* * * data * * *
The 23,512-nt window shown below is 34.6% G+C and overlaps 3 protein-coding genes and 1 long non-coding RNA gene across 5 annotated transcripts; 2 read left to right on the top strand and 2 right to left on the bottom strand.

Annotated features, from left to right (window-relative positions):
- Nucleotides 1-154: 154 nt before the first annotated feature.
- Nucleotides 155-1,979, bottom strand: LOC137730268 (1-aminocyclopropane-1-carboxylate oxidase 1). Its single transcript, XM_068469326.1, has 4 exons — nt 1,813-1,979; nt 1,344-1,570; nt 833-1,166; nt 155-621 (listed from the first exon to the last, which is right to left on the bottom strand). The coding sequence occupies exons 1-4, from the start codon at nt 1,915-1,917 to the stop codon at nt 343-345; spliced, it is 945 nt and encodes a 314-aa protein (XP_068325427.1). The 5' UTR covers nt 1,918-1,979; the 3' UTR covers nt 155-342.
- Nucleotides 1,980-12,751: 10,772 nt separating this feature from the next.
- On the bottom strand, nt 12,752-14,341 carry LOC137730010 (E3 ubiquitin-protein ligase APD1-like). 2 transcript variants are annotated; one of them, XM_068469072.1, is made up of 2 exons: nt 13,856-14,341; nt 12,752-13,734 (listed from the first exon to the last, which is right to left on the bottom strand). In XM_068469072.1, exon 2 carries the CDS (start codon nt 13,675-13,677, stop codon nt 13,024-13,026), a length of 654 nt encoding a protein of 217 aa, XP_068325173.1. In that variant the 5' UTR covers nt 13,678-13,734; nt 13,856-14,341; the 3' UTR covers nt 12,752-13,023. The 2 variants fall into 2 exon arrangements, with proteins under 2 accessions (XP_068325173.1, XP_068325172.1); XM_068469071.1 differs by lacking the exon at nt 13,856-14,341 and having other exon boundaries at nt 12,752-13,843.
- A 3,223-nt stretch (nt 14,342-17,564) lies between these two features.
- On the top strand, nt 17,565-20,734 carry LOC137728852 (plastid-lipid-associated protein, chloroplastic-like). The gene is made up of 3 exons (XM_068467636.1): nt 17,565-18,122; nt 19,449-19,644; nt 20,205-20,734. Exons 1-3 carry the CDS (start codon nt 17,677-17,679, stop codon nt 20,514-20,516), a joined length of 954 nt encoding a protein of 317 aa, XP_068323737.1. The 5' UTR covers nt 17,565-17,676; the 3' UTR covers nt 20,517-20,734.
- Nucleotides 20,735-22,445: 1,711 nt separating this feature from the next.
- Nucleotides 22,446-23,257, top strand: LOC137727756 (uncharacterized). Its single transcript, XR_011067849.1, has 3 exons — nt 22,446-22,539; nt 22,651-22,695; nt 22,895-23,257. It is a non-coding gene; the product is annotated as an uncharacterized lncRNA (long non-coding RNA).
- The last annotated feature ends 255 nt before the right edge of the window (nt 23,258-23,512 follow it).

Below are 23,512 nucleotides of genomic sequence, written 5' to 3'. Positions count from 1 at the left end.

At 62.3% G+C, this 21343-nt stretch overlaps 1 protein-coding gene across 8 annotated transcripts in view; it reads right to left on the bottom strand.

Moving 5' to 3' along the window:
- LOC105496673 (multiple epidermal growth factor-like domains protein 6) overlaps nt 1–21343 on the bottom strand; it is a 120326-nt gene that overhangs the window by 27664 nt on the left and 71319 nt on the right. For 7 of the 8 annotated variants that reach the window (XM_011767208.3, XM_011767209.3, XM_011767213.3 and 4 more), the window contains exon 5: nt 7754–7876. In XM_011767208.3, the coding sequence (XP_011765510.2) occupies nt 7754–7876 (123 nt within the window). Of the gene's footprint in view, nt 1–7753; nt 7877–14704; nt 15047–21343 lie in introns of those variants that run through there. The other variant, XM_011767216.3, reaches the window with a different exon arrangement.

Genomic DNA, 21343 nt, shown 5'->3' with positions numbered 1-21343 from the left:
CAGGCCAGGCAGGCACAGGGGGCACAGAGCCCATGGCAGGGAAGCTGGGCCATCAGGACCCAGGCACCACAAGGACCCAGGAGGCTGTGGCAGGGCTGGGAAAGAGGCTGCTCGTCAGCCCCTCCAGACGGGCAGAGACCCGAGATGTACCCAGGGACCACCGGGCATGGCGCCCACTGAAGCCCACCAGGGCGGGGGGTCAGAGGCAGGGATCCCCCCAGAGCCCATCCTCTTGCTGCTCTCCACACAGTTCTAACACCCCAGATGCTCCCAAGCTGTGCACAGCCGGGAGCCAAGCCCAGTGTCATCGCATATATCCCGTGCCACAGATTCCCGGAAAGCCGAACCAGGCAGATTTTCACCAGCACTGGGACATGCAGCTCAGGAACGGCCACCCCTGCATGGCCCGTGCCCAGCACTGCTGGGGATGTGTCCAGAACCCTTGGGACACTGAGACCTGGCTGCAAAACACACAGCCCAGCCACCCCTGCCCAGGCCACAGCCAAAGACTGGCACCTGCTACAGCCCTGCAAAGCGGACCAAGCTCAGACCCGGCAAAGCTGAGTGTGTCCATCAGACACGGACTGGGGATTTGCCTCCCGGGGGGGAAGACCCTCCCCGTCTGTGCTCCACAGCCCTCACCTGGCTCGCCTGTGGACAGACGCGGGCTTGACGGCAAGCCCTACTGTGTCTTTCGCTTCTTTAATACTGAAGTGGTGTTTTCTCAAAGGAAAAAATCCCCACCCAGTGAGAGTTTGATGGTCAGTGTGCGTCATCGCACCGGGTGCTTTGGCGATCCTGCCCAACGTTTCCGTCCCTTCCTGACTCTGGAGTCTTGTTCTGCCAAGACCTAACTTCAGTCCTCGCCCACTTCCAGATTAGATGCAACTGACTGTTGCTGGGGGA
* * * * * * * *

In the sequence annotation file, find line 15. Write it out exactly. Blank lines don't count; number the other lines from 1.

- LOC105496673 (multiple epidermal growth factor-like domains protein 6) overlaps nt 1–21343 on the bottom strand; it is a 120326-nt gene that overhangs the window by 27664 nt on the left and 71319 nt on the right. For 7 of the 8 annotated variants that reach the window (XM_011767208.3, XM_011767209.3, XM_011767213.3 and 4 more), the window contains exon 5: nt 7754–7876. In XM_011767208.3, the coding sequence (XP_011765510.2) occupies nt 7754–7876 (123 nt within the window). Of the gene's footprint in view, nt 1–7753; nt 7877–14704; nt 15047–21343 lie in introns of those variants that run through there. The other variant, XM_011767216.3, reaches the window with a different exon arrangement.